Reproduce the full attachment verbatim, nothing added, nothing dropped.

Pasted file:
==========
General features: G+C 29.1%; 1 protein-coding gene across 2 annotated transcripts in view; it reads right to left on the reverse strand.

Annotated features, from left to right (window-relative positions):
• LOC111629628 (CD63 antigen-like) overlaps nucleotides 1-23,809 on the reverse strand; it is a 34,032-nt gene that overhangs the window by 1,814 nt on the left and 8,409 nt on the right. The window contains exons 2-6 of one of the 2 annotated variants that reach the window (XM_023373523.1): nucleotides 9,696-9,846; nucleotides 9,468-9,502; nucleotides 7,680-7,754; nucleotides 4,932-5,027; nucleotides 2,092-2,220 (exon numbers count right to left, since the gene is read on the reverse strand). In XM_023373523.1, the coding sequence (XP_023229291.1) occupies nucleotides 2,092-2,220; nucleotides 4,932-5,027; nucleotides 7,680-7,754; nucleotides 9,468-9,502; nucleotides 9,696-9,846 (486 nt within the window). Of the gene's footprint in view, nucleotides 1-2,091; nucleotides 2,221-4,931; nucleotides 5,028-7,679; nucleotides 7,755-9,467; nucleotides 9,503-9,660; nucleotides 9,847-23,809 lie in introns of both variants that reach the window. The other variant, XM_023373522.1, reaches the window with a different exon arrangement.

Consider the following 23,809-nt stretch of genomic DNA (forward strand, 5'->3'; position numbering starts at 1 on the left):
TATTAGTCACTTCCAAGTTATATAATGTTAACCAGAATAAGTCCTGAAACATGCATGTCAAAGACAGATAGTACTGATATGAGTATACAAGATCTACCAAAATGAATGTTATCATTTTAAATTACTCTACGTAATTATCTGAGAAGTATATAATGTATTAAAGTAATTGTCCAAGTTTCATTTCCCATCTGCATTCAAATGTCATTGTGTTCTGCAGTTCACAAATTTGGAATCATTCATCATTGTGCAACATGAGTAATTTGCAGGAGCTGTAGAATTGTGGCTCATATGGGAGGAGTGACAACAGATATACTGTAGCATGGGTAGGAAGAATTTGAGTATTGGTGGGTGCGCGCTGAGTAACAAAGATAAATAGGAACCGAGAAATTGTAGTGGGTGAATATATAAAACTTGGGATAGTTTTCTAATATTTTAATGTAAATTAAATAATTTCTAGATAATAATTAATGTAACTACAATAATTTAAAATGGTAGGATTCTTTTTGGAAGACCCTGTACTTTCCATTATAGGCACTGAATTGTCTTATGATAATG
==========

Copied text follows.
General features: G+C 29.1%; 1 protein-coding gene across 2 annotated transcripts in view; it reads right to left on the reverse strand.

Annotated features, from left to right (window-relative positions):
• LOC111629628 (CD63 antigen-like) overlaps nucleotides 1-23,809 on the reverse strand; it is a 34,032-nt gene that overhangs the window by 1,814 nt on the left and 8,409 nt on the right. The window contains exons 2-6 of one of the 2 annotated variants that reach the window (XM_023373523.1): nucleotides 9,696-9,846; nucleotides 9,468-9,502; nucleotides 7,680-7,754; nucleotides 4,932-5,027; nucleotides 2,092-2,220 (exon numbers count right to left, since the gene is read on the reverse strand). In XM_023373523.1, the coding sequence (XP_023229291.1) occupies nucleotides 2,092-2,220; nucleotides 4,932-5,027; nucleotides 7,680-7,754; nucleotides 9,468-9,502; nucleotides 9,696-9,846 (486 nt within the window). Of the gene's footprint in view, nucleotides 1-2,091; nucleotides 2,221-4,931; nucleotides 5,028-7,679; nucleotides 7,755-9,467; nucleotides 9,503-9,660; nucleotides 9,847-23,809 lie in introns of both variants that reach the window. The other variant, XM_023373522.1, reaches the window with a different exon arrangement.

Consider the following 23,809-nt stretch of genomic DNA (forward strand, 5'->3'; position numbering starts at 1 on the left):
TATTAGTCACTTCCAAGTTATATAATGTTAACCAGAATAAGTCCTGAAACATGCATGTCAAAGACAGATAGTACTGATATGAGTATACAAGATCTACCAAAATGAATGTTATCATTTTAAATTACTCTACGTAATTATCTGAGAAGTATATAATGTATTAAAGTAATTGTCCAAGTTTCATTTCCCATCTGCATTCAAATGTCATTGTGTTCTGCAGTTCACAAATTTGGAATCATTCATCATTGTGCAACATGAGTAATTTGCAGGAGCTGTAGAATTGTGGCTCATATGGGAGGAGTGACAACAGATATACTGTAGCATGGGTAGGAAGAATTTGAGTATTGGTGGGTGCGCGCTGAGTAACAAAGATAAATAGGAACCGAGAAATTGTAGTGGGTGAATATATAAAACTTGGGATAGTTTTCTAATATTTTAATGTAAATTAAATAATTTCTAGATAATAATTAATGTAACTACAATAATTTAAAATGGTAGGATTCTTTTTGGAAGACCCTGTACTTTCCATTATAGGCACTGAATTGTCTTATGATAATG